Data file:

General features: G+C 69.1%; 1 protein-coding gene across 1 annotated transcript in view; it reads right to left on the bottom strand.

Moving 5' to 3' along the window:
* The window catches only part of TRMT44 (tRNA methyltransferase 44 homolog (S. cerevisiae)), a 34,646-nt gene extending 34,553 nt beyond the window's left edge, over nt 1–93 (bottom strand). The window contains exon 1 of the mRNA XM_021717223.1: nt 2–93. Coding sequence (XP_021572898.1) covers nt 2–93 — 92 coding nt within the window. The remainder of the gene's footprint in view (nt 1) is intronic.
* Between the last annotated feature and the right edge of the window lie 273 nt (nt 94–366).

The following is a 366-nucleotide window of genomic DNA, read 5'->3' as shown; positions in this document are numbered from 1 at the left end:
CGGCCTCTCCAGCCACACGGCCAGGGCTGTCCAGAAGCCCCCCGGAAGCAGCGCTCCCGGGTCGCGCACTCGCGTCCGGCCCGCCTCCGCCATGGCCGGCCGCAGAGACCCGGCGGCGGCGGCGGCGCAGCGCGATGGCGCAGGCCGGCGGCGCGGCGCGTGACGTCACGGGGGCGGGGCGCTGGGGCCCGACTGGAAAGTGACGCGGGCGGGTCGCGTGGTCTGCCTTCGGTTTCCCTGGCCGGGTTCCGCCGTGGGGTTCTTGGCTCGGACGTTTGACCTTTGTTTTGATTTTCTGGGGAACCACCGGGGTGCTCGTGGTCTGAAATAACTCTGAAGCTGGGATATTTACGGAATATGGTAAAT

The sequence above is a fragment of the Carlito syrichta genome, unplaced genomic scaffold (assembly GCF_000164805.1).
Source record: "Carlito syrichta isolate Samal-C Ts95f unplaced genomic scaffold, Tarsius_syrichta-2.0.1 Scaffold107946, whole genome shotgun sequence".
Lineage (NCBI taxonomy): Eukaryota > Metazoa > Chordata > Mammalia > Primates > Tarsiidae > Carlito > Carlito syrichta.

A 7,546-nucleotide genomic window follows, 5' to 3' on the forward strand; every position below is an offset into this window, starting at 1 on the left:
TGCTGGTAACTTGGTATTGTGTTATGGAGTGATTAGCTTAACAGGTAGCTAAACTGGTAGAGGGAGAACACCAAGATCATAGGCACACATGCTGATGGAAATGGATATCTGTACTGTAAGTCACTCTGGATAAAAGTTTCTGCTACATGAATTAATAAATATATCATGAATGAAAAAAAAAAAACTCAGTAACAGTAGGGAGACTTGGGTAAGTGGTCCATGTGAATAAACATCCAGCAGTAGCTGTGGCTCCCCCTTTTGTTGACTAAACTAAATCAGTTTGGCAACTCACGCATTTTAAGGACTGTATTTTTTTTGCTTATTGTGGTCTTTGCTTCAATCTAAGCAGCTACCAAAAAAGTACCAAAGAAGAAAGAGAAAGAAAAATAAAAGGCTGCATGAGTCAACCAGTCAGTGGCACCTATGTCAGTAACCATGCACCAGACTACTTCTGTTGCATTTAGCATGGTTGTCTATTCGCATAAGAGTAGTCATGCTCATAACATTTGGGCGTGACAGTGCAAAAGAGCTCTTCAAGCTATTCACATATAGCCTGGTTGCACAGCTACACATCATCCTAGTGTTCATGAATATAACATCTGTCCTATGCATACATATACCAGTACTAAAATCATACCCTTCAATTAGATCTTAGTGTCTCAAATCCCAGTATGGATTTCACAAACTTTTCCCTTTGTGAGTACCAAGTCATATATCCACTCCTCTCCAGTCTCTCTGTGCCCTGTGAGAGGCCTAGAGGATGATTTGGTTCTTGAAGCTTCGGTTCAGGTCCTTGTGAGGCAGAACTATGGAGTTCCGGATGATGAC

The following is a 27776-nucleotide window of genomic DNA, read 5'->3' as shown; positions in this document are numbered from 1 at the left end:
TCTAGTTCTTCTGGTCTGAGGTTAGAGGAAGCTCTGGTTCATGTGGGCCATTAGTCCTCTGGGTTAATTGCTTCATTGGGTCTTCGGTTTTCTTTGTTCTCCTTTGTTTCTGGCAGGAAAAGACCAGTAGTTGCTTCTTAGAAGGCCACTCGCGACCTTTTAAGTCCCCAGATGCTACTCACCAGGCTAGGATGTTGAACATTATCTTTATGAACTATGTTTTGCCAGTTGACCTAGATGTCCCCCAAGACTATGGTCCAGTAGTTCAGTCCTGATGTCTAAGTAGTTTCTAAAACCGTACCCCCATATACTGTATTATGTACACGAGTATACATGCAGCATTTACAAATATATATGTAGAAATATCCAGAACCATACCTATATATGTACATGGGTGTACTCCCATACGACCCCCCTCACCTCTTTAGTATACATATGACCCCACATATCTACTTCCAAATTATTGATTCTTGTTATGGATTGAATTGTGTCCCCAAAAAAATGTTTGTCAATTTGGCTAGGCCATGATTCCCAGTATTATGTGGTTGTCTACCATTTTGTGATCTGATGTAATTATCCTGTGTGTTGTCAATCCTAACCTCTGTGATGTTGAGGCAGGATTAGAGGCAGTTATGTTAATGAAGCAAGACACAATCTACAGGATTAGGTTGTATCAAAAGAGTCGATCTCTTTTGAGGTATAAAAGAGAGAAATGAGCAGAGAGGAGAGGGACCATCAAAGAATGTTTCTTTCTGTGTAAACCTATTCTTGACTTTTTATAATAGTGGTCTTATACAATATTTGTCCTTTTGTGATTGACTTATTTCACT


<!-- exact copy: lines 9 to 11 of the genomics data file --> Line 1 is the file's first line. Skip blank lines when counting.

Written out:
Lineage (NCBI taxonomy): Eukaryota > Metazoa > Chordata > Mammalia > Primates > Tarsiidae > Carlito > Carlito syrichta.

A 7,546-nucleotide genomic window follows, 5' to 3' on the forward strand; every position below is an offset into this window, starting at 1 on the left:
TGCTGGTAACTTGGTATTGTGTTATGGAGTGATTAGCTTAACAGGTAGCTAAACTGGTAGAGGGAGAACACCAAGATCATAGGCACACATGCTGATGGAAATGGATATCTGTACTGTAAGTCACTCTGGATAAAAGTTTCTGCTACATGAATTAATAAATATATCATGAATGAAAAAAAAAAAACTCAGTAACAGTAGGGAGACTTGGGTAAGTGGTCCATGTGAATAAACATCCAGCAGTAGCTGTGGCTCCCCCTTTTGTTGACTAAACTAAATCAGTTTGGCAACTCACGCATTTTAAGGACTGTATTTTTTTTGCTTATTGTGGTCTTTGCTTCAATCTAAGCAGCTACCAAAAAAGTACCAAAGAAGAAAGAGAAAGAAAAATAAAAGGCTGCATGAGTCAACCAGTCAGTGGCACCTATGTCAGTAACCATGCACCAGACTACTTCTGTTGCATTTAGCATGGTTGTCTATTCGCATAAGAGTAGTCATGCTCATAACATTTGGGCGTGACAGTGCAAAAGAGCTCTTCAAGCTATTCACATATAGCCTGGTTGCACAGCTACACATCATCCTAGTGTTCATGAATATAACATCTGTCCTATGCATACATATACCAGTACTAAAATCATACCCTTCAATTAGATCTTAGTGTCTCAAATCCCAGTATGGATTTCACAAACTTTTCCCTTTGTGAGTACCAAGTCATATATCCACTCCTCTCCAGTCTCTCTGTGCCCTGTGAGAGGCCTAGAGGATGATTTGGTTCTTGAAGCTTCGGTTCAGGTCCTTGTGAGGCAGAACTATGGAGTTCCGGATGATGAC